Pakistan is in Southern Asia and shares borders with Iran, Afghanistan and India. The country has also claimed an area of land to the north, but this is not controlled officially.

Obviously if you are visiting Pakistan you should be careful of where you go. While some of the main tourist destinations are perfectly safe to visit you should always check prior to travel to be on the safe side. One of the most famous areas for tourists is the Khyber Pass. This is famous to many but not everyone realises it is in Pakistan. This is a very important route and has been for a long time. It was part of the classic and historical Silk Road, a popular trade route through the country and through other countries as well. Since this connects the country with Afghanistan it is best to find out which parts of the pass are safe to visit and which parts should be avoided.

There are lots of natural sights in Pakistan, as you will soon discover when you get there. For example the country boasts lots of mountains, which comes as a surprise to some people. Indeed many of them are only really suitable for experienced mountain climbers to tackle, since they are extremely high. The world only has 14 mountains that soar above 8,000 metres in height (that’s over 26,000 feet!) and no fewer than five of them are in Pakistan. K2 is found here, surpassed in height only by the famous Mount Everest.

If mountain climbing isn’t your thing, how about paying a visit to Neelum Valley? This is a lush green valley that has wonderful views even from the valley floor. Who said you have to climb mountains to enjoy superb scenery? This valley has it all, including dwellings that look quite stunning in their surroundings. Watch out for the springs and lakes that are always to be found here.

Pakistan is also home to several World Heritage Sites, as approved by UNESCO. The southernmost one is called Makli Hill. This is a necropolis and it contains the remains of an astounding 125,000 rulers and saints among others. It is so old no one is quite sure when the area first became used as a necropolis, but it is certainly boasting a long history.

Further north you will find Shalamar Gardens, which along with the fort on the same site has also been given UNESCO World Heritage Status. The complex has been around since about 1641 AD and has seen many changes in Pakistan during those years. The gardens are large and sprawling and contain many fascinating structures and three terraces. There are more than 400 fountains in the gardens as a whole too, just to save you from counting them all!

One of the most amazing sights in the country – and there are many, as you have already seen – has to be in Kalash Valley. Many tourists head here to see the civilisation that is still living there to this day. This may not sound unusual on its own, but you might be surprised to learn the Kelash (the people who live here) have villages that are literally built into the side of the hills. Houses and dwellings built on stilts and attached to the hillsides on top of one another might sound dangerous but it is something of a feat of engineering. You must see if to believe it.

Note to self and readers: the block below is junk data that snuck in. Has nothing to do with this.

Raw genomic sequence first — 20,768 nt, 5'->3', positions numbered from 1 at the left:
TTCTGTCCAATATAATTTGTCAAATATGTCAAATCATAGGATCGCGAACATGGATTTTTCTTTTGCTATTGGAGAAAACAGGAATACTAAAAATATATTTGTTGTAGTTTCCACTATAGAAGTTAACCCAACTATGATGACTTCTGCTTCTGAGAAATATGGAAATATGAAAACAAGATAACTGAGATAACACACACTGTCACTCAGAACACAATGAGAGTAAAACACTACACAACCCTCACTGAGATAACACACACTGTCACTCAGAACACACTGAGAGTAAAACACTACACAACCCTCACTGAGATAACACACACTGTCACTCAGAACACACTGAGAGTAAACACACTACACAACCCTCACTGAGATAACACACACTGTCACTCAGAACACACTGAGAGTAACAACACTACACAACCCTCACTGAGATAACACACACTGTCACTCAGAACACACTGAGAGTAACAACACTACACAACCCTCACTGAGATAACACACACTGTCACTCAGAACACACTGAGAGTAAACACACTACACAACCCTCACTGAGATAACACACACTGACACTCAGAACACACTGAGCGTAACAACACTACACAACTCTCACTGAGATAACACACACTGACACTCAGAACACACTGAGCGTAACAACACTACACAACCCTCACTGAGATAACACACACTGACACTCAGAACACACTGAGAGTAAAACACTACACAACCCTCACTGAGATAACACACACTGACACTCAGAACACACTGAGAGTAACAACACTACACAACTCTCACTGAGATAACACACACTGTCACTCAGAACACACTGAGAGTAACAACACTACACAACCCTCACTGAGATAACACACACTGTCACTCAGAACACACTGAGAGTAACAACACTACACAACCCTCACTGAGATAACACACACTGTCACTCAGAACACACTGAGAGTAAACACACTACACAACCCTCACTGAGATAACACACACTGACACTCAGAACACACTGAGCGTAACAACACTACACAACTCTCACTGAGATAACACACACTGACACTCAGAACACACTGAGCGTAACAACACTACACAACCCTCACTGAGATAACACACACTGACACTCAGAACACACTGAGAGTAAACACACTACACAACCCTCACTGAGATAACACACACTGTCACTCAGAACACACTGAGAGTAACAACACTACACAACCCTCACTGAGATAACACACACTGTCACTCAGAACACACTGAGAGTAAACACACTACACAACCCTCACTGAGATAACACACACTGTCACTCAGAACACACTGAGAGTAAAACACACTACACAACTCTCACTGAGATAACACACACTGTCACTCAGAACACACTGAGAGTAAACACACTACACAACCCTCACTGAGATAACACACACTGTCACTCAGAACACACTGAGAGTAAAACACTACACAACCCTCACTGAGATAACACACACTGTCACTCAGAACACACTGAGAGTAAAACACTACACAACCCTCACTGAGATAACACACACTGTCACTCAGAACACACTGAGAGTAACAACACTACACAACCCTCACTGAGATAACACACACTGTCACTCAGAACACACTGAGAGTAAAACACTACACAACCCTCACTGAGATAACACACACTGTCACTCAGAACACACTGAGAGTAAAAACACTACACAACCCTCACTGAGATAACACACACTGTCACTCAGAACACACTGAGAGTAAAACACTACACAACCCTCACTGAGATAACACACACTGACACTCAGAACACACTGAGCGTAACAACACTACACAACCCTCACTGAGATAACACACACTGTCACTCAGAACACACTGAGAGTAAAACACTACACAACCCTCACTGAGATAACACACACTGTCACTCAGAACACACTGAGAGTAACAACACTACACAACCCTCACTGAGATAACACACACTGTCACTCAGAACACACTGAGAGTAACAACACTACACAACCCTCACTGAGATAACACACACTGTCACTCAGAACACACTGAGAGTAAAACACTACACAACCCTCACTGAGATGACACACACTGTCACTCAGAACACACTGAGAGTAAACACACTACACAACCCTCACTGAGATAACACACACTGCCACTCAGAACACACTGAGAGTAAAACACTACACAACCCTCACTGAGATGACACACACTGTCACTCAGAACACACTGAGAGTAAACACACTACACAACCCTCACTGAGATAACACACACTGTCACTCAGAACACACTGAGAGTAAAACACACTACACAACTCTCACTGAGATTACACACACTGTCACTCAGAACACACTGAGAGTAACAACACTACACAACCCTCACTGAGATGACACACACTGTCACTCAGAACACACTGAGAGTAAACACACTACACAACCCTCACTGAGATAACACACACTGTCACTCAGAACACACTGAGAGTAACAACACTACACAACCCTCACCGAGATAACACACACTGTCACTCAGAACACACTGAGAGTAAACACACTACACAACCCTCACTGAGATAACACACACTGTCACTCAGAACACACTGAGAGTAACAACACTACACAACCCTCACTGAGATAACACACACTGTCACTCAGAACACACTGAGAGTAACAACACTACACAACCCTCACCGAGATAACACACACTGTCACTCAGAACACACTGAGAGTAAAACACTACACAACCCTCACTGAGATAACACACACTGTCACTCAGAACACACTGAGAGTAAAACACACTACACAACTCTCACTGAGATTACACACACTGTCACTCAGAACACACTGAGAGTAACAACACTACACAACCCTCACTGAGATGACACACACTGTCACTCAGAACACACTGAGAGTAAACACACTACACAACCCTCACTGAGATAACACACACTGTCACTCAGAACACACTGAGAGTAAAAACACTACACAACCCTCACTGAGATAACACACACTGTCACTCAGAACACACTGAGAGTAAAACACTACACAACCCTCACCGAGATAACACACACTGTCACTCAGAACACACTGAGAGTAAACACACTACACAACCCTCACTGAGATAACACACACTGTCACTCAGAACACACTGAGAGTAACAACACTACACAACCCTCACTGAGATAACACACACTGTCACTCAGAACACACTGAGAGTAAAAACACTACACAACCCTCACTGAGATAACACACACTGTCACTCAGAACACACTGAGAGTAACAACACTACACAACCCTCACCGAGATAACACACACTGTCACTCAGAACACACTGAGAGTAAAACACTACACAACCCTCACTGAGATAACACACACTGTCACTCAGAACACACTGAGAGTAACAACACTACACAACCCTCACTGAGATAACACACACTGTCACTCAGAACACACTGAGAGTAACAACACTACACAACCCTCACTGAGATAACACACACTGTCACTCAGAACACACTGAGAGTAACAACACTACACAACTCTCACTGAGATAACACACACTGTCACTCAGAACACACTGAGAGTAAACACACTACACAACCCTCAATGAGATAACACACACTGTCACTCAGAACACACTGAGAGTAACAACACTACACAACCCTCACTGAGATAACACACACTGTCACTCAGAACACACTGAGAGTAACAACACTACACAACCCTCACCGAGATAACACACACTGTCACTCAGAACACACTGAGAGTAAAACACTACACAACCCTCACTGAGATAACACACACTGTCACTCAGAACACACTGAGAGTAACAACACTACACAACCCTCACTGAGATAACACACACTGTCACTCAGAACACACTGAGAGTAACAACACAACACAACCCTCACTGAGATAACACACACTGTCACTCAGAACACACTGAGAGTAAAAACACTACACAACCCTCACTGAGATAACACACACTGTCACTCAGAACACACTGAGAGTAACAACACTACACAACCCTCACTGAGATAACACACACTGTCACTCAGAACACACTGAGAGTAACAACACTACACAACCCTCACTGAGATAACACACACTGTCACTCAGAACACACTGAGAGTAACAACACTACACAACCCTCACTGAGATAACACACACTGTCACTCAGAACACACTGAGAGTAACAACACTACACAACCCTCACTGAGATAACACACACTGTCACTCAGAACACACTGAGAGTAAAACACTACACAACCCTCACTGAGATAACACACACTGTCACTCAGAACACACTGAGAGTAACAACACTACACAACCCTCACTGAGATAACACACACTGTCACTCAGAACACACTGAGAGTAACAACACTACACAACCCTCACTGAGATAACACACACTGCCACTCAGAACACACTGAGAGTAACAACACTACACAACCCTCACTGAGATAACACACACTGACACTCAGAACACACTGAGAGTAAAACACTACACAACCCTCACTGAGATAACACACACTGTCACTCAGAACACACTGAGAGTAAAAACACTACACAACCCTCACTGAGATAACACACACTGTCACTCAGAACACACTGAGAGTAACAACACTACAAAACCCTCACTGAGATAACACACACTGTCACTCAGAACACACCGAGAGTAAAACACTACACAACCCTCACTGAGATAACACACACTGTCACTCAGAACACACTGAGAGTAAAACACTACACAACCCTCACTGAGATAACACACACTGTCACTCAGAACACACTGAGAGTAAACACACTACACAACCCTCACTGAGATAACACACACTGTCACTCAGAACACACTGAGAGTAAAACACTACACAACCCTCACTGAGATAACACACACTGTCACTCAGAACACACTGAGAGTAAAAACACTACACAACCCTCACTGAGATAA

Pakistan has a long history stretching way back into ancient times. Much of this history is still there in part or in whole today, so a trip to this country should definitely include time to see some of these sights. If you are fortunate enough to visit Pakistan and you want to make the most of your time there, plan the areas you wish to visit prior to going. It makes for an easier time and ensures you will see the cream of the crop.

Pakistan Rupee – PKR

4 thoughts on “Pakistan Rupee – PKR

  • September 25, 2009 at 8:30 am

    Abslutely great info

  • November 24, 2009 at 1:45 pm

    I agree with John – this was interesting. The rupee is another one of those currencies that is used in several countries round the world. I didn’t realise Pakistan was one of them. It’s like having different versions of the dollar I suppose.

    I think we tend to know about the currencies attached to the countries we are most likely to visit. Although this country sounds like it sometimes gets ignored and that sounds like a bad thing. Lahore sounds worth a visit for example, it’s just that it isn’t high on the list of places you are offered when you’re thinking of heading abroad.

  • October 25, 2012 at 7:17 pm

    Didn’t realise Pakistan had the rupee as well as India. Do they have the same kind of exchange rate I wonder? Like the US dollar and the Canadian dollar – they’re essentially two different currencies but if you look at the exchange rates between them you’ll see there’s never a lot of difference there. Are these two just the same or miles apart?


Leave a Reply

Your email address will not be published.